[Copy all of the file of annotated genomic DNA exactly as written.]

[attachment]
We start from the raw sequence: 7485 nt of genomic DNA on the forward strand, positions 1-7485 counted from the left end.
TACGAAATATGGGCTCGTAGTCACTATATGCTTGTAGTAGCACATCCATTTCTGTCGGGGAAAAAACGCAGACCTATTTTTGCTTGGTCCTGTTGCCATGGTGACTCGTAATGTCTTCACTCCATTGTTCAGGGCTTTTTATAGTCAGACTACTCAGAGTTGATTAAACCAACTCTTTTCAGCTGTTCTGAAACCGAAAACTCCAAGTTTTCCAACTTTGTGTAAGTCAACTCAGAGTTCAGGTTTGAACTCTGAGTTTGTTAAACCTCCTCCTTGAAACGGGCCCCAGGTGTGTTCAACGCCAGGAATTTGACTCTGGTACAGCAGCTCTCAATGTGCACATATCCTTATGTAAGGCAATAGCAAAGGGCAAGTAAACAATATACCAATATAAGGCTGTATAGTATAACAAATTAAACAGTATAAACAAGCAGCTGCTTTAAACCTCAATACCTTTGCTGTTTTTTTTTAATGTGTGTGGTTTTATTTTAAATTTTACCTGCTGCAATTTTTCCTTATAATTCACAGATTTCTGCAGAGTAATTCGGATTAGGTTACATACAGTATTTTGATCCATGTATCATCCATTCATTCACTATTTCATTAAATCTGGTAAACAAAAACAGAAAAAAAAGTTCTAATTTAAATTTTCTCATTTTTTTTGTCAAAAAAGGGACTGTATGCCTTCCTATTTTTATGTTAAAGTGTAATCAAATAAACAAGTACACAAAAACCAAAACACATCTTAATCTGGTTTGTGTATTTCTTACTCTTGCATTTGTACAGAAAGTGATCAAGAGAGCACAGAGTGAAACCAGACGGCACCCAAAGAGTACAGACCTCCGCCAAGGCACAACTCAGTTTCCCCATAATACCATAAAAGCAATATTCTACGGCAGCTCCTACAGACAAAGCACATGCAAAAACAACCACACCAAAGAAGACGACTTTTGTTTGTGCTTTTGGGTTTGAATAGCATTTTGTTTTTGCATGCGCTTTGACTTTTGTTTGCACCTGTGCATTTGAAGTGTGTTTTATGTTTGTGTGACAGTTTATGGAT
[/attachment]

We start from the raw sequence: 7485 nt of genomic DNA on the forward strand, positions 1-7485 counted from the left end.
TACGAAATATGGGCTCGTAGTCACTATATGCTTGTAGTAGCACATCCATTTCTGTCGGGGAAAAAACGCAGACCTATTTTTGCTTGGTCCTGTTGCCATGGTGACTCGTAATGTCTTCACTCCATTGTTCAGGGCTTTTTATAGTCAGACTACTCAGAGTTGATTAAACCAACTCTTTTCAGCTGTTCTGAAACCGAAAACTCCAAGTTTTCCAACTTTGTGTAAGTCAACTCAGAGTTCAGGTTTGAACTCTGAGTTTGTTAAACCTCCTCCTTGAAACGGGCCCCAGGTGTGTTCAACGCCAGGAATTTGACTCTGGTACAGCAGCTCTCAATGTGCACATATCCTTATGTAAGGCAATAGCAAAGGGCAAGTAAACAATATACCAATATAAGGCTGTATAGTATAACAAATTAAACAGTATAAACAAGCAGCTGCTTTAAACCTCAATACCTTTGCTGTTTTTTTTTAATGTGTGTGGTTTTATTTTAAATTTTACCTGCTGCAATTTTTCCTTATAATTCACAGATTTCTGCAGAGTAATTCGGATTAGGTTACATACAGTATTTTGATCCATGTATCATCCATTCATTCACTATTTCATTAAATCTGGTAAACAAAAACAGAAAAAAAAGTTCTAATTTAAATTTTCTCATTTTTTTTGTCAAAAAAGGGACTGTATGCCTTCCTATTTTTATGTTAAAGTGTAATCAAATAAACAAGTACACAAAAACCAAAACACATCTTAATCTGGTTTGTGTATTTCTTACTCTTGCATTTGTACAGAAAGTGATCAAGAGAGCACAGAGTGAAACCAGACGGCACCCAAAGAGTACAGACCTCCGCCAAGGCACAACTCAGTTTCCCCATAATACCATAAAAGCAATATTCTACGGCAGCTCCTACAGACAAAGCACATGCAAAAACAACCACACCAAAGAAGACGACTTTTGTTTGTGCTTTTGGGTTTGAATAGCATTTTGTTTTTGCATGCGCTTTGACTTTTGTTTGCACCTGTGCATTTGAAGTGTGTTTTATGTTTGTGTGACAGTTTATGGAT